Sebastião Salgado. Children
Hardcover, 9.8 x 13 in., 3.37 lb, 124 pages
In this companion portfolio to Exodus, Sebastião Salgado presents 90 portraits of the youngest migrants and refugees. From roadside refuges in Angola to sprawling camps in Lebanon, Salgado’s subjects are all on the move and all under the age of 15. Proud, pensive, or sad, they gaze at the viewer with all the candor of youth as much as the uncertainty of their future.
Innocence on the Run
Sebastião Salgado’s focus series on child migrants and refugeesIn every crisis situation, children are the greatest victims. Physically weak, they are often the first to succumb to hunger, disease, and dehydration. Innocent to the workings and failings of the world, they are unable to understand why there is danger, why there are people who want to hurt them, or why they must leave, perhaps quite suddenly, and abandon their schools, their friends, and their home.
In this companion series to Exodus, Sebastião Salgado presents 90 portraits of the youngest exiles, migrants, and refugees. His subjects are from different countries, victims to different crises, but they are all on the move, and all under the age of 15. Through his extensive refugee project, what struck Salgado about these boys and girls was not only the implicit innocence in their suffering but also their radiant reserves of energy and enthusiasm, even in the most miserable of circumstances. From roadside refuges in Angola and Burundi to city slums in Brazil and sprawling camps in Lebanon and Iraq, the children remained children: they were quick to laugh as much as to cry, they played soccer, splashed in dirty water, got up to mischief with friends, and were typically ecstatic at the prospect of being photographed.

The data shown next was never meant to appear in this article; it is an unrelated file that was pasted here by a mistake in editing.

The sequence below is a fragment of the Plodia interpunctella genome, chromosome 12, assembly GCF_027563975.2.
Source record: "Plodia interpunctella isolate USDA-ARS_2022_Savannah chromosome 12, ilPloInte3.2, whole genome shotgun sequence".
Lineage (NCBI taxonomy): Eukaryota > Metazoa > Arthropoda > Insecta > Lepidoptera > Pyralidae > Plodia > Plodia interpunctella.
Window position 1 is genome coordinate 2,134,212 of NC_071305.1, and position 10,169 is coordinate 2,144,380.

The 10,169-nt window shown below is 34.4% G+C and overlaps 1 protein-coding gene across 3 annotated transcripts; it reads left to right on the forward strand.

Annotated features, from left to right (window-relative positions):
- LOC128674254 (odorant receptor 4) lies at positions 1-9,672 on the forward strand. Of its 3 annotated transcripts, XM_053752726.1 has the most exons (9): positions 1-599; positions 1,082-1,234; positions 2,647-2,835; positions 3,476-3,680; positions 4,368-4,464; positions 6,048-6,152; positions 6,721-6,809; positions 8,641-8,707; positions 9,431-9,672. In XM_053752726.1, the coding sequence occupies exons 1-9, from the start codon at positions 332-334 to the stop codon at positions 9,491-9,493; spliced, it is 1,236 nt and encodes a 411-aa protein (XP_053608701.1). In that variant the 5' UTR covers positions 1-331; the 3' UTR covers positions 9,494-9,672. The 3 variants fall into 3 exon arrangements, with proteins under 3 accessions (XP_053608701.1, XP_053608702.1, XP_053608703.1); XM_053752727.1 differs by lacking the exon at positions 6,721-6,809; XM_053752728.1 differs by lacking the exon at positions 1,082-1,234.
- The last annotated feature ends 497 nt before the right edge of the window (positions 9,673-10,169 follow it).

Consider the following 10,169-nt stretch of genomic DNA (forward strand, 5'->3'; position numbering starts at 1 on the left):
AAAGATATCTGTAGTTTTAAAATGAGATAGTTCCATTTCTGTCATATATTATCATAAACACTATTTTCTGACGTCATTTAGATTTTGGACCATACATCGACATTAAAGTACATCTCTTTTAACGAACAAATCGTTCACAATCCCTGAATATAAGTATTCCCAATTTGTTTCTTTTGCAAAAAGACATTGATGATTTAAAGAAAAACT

For Salgado, the exuberance presented a curious paradox. How can a smiling child represent circumstances of deprivation and despair? What he noticed, though, was that when he asked the children to line up, and took their portraits one by one, the group giddiness would fade. Face to face with his camera, each child would become much more serious. They would look at him not as part of a noisy crowd, but as an individual. Their poses would become earnest. They looked into the lens with a sudden intensity, as if abruptly taking stock of themselves and their situation. And in the expression of their eyes, or the nervous fidget of small hands, or the way frayed clothes hung off painfully thin frames, Salgado found he had a refugee portfolio that deserved a forum of its own.
The photographs do not try to make a statement about their subjects’ feelings, or to spell out the particulars of their health, educational, and housing deficits. Rather, the collection allows 90 children to look out at the viewer with all the candor of youth and all the uncertainty of their future. Beautiful, proud, pensive, and sad, they stand before the camera for a moment in their lives, but ask questions that haunt for years to come. Will they remain in exile? Will they always know an enemy? Will they grow up to forgive or seek revenge? Will they grow up at all?